The pace of change is rapid and has inherent dangers. Speaking in June, Financial Conduct Authority chief executive Martin Wheatley warned bankers that the pace of technological change will be of an "entirely different order" to anything seen before, warning that "the concern is technology within financial services becomes a sort of Wild West." After all, you have to wonder whether the level of regulation applied to the new fintech players will match the oversight now laid on the banks. How effectively can global regulation ensure that these new financial players offer the same level of protection to a customer's financial assets?

Perhaps it's too early to call time on the banking system. Banks do have some good advantages to help them survive the smartphone disruption:

- People already trust banks with money and are less certain of new incumbents.

- Banks can offer a single entity (online, physical) for banking transactions.

- Banks can leverage their existing scale to offer more competitive pricing models than new industry arrivals.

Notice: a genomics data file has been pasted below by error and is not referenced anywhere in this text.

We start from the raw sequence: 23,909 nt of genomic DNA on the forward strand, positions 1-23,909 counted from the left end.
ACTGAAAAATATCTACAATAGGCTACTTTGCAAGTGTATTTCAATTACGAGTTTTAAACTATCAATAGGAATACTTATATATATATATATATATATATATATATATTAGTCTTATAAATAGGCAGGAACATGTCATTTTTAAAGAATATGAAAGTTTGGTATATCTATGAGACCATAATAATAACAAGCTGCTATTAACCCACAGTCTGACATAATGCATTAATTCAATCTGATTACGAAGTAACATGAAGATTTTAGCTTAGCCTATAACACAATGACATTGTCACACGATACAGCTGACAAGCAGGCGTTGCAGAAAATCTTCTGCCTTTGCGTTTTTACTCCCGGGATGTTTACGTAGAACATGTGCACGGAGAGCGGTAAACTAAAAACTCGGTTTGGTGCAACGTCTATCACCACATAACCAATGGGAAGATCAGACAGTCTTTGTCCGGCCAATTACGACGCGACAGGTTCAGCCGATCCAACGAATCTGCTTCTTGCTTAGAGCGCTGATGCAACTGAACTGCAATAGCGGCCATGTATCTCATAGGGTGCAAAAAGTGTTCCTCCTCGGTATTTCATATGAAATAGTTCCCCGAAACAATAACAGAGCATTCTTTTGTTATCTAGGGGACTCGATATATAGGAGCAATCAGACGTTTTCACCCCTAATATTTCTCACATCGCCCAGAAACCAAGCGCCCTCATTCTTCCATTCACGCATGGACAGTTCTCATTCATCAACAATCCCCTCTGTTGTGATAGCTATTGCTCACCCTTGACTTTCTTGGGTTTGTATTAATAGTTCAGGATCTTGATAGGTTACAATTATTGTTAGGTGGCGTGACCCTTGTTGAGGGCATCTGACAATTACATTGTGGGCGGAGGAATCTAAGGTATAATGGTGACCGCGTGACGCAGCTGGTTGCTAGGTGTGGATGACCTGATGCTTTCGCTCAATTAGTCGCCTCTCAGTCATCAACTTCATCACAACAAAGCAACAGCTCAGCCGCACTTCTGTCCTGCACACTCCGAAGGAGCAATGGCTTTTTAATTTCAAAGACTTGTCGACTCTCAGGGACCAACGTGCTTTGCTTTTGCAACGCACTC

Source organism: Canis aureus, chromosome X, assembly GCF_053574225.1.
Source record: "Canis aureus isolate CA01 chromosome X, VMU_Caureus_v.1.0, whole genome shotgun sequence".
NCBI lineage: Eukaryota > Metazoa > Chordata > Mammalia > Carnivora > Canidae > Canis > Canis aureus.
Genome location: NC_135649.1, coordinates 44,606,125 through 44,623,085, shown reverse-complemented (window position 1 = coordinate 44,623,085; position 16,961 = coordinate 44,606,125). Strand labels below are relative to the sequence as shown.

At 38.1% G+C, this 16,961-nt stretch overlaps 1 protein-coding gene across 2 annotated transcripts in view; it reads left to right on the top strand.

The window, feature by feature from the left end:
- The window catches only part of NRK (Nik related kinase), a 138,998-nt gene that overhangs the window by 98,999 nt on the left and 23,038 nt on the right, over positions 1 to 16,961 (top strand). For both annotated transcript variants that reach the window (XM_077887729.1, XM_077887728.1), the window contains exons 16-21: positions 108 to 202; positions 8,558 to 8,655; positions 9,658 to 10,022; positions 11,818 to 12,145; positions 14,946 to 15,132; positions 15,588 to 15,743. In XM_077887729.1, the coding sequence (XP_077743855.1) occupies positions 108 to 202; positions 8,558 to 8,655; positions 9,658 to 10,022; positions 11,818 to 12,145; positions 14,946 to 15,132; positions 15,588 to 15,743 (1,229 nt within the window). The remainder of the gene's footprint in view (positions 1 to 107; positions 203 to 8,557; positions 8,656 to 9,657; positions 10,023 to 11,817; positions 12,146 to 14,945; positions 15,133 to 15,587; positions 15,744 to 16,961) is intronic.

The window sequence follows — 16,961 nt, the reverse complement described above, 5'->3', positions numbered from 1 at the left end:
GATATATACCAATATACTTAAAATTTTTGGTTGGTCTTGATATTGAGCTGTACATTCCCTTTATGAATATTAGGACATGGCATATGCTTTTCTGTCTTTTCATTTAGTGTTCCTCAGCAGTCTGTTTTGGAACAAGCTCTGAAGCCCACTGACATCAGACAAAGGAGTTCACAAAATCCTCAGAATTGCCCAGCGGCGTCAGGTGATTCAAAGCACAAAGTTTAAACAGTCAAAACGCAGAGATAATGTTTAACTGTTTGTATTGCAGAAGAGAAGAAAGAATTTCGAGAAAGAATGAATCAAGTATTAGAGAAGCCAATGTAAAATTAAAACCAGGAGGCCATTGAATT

"Not all banks will move quickly, though, so there will be opportunities for banks to differentiate themselves," said Aite Group's Barry. "As such, there may be changes in market share."

That's an understatement. In my opinion, the pace and scale of change is more rapid than most banks are inherently capable of navigating. Not only this, but banking customers are less loyal to their banks than ever before, having been denied credit, foreclosed against and made to endure global austerity measures ostensibly to support relief efforts to keep the banks in business. All these factors mean we are entering a period of major consolidation and uncertainty across the global banking industry, which will bring a wave of uncertainty across the global economy with which these entities are so entwined.

What's going to happen? Not all of our existing financial services firms are going to make it through this game, and I don't believe many of us will weep for the passing of those that fail. I think it's certain we'll lose a few household banking names.

Jonny Evans is an independent journalist/blogger who first got online in 1993. He's author of Computerworld's AppleHolic blog and also writes for others in the U.S., the U.K. and Europe. Winner of an Azbee Award in 2010, Jonny enjoys new and disruptive technology and likes music almost as much as he likes his large and shiny dog.